It’s one of the things I’m most gutted about not being able to get ‘out there’ in person this July as they’ve been a while in development and I’m really pleased with the results. These delicate but quite robust little necklaces are made with my signature material, emulsion paint, trapped inside glass globes.
The process of making them (researching and testing what would work well, controlling materials while embracing their nature and some chaos with it, repetition…) learning some new techniques, and loving the outcome has been hugely enjoyable.
I hope that I’ll still find ways to share them and that they prove popular enough for me to make more!
With life turned upside down during the pandemic and lockdown, which for me includes little time to be focussing on art while our wonderful schools and nurseries are closed and my day job (which I’m delighted to be in a position to continue from home) wraps around childcare, it’s easy to feel blue. I’m trying to stay positive by taking stock of what I am able to achieve, however small, and planning what I really want to get stuck into when I get the chance.
This small piece – part painting, part sculpture/collage – was made just after lock-down was imposed. It started with an accident – the smashing of a favourite mug that reminded someone of holidays by the coast. I call it ‘breaking waves’, and hope that the coastal memories still come back to them even though it’s not much good for holding their coffee.
Sometimes you just have to play. I’ve been testing colour combinations in preparation for a large scale commission which I’m really looking forward to working on. I love the mark making and energy in the resulting sketch.
When describing my practice I often say my work is in the modernist tradition and particularly influenced by abstract expressionism as well as artists that reference minimalism. Some of the approaches I’m experimenting with at the moment are allowing me to show these two influences in a playful, tactile way.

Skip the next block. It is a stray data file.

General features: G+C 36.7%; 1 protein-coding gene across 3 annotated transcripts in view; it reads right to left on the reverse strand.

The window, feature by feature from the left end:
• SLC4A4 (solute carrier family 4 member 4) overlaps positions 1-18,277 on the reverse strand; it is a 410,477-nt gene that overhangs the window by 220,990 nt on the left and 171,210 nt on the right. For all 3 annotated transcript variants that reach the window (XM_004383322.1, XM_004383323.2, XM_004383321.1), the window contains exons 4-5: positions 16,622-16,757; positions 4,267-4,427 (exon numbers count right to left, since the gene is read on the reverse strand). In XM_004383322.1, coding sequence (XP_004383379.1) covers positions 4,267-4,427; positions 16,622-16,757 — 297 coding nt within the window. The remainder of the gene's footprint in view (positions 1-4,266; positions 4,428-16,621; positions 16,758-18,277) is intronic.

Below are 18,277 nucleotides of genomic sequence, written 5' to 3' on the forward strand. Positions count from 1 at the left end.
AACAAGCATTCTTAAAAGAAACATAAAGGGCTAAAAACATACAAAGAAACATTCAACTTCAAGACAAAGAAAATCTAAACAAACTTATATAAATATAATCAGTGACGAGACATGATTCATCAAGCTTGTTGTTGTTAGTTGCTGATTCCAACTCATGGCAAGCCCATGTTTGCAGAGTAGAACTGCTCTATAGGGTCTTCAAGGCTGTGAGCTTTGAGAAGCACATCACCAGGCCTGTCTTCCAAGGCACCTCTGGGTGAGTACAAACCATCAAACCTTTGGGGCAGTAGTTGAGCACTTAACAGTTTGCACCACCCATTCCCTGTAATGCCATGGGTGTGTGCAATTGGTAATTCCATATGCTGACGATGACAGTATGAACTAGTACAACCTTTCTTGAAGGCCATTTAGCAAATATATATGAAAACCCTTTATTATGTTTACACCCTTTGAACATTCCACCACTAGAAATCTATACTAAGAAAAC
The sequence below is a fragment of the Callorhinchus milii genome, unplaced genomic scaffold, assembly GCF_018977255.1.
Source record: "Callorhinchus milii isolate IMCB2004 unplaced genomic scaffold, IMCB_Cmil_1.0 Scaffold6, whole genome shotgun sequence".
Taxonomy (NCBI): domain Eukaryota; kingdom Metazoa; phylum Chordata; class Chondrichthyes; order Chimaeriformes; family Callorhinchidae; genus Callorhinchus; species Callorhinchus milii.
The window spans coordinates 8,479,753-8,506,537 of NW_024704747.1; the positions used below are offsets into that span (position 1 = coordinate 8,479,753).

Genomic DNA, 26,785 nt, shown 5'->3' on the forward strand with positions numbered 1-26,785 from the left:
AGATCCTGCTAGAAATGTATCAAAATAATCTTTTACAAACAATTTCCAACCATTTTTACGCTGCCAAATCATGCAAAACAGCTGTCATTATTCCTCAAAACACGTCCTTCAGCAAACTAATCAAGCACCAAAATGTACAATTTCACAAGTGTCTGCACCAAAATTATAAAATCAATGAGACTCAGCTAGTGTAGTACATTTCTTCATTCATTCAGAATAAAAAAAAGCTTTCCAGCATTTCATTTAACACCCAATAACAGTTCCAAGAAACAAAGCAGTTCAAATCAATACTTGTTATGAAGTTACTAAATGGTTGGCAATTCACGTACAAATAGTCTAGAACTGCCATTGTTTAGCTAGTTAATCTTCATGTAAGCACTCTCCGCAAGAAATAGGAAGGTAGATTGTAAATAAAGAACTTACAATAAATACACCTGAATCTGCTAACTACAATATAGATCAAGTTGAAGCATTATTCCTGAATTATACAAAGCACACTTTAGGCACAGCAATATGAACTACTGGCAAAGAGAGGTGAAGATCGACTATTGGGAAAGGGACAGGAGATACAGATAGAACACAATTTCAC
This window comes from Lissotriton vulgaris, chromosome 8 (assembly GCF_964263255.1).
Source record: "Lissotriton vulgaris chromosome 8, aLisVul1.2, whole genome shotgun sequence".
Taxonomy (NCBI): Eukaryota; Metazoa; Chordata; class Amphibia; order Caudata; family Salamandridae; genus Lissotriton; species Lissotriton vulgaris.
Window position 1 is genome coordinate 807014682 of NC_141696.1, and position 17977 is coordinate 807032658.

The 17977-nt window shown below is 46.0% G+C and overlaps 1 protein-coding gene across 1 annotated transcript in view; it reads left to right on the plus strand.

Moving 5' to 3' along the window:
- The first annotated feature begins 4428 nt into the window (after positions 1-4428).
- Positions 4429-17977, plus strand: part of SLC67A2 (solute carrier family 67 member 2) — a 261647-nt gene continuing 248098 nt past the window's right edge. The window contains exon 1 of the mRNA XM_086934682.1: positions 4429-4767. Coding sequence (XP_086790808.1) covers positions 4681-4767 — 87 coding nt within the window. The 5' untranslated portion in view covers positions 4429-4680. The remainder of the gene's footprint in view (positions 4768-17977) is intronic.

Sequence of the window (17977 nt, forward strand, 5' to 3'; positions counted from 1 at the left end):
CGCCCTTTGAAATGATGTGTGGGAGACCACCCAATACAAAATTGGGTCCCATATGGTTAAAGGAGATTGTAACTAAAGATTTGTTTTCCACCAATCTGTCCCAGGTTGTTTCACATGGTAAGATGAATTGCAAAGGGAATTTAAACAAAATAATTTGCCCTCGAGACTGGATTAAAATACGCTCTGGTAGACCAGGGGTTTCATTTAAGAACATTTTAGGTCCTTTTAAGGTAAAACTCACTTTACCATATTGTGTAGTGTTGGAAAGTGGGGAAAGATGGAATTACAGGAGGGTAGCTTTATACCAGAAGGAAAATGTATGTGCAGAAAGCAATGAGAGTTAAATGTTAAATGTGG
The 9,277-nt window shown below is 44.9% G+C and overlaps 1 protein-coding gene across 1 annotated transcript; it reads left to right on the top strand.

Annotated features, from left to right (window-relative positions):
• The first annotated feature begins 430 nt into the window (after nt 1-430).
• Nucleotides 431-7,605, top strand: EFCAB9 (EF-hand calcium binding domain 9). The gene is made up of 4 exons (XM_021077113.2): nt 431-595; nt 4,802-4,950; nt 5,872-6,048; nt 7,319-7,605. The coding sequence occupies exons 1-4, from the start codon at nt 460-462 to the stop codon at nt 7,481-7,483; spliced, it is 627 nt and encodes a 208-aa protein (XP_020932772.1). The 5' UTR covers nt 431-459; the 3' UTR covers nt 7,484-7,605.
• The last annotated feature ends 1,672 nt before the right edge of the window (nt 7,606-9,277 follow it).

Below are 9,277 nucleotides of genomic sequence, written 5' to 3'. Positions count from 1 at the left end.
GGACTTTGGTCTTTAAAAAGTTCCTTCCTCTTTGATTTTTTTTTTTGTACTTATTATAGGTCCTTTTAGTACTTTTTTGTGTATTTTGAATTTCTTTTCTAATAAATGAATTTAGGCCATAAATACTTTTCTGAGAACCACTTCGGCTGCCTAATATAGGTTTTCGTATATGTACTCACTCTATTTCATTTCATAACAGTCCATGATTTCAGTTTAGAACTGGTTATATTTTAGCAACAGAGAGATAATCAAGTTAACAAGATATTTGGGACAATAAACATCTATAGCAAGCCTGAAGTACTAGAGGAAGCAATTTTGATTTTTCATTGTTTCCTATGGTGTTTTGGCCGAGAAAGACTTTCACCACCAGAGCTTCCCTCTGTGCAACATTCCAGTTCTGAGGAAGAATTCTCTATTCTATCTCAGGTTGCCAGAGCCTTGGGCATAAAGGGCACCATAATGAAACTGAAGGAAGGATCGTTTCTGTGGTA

Farrow and ball ‘Pelt’ emulsion paint on torn paper
I’m testing some new approaches. Smaller scales and working directly onto paper or fabrics without stretchers to encourage me to experiment more and not worry so much about ‘failures’.
I loved tearing some fantastic paper to size before starting to test a dripping technique I’ve been meaning to try for AGES that will provide a more continuous line. I’m really pleased with the results so far and look forward to doing much more of this.
Some challenges I’ve set myself for the new year include:
enjoying making the most of my (tiny!) studio space (it may be small but it’s mine)
seeking some tuition from my photographer friends to get better and more confident at photographing my work
being playful with my materials – this means not hoarding them (what am I saving them up for?!) and embracing the chance to make mistakes
One of my favourite paintings from 2019 was a result of an accident – a cracked paint tin leaving me with congealing paint – which forced me to experiment with the materials I had immediately to hand.
This pink and blue painting (congealed emulsion paint on found board) is so expressive both of its making and in showcasing its materials and their qualities… it is also VERY difficult to photograph now that it’s framed! It’s currently hanging on my studio wall to encourage, inspire and challenge me.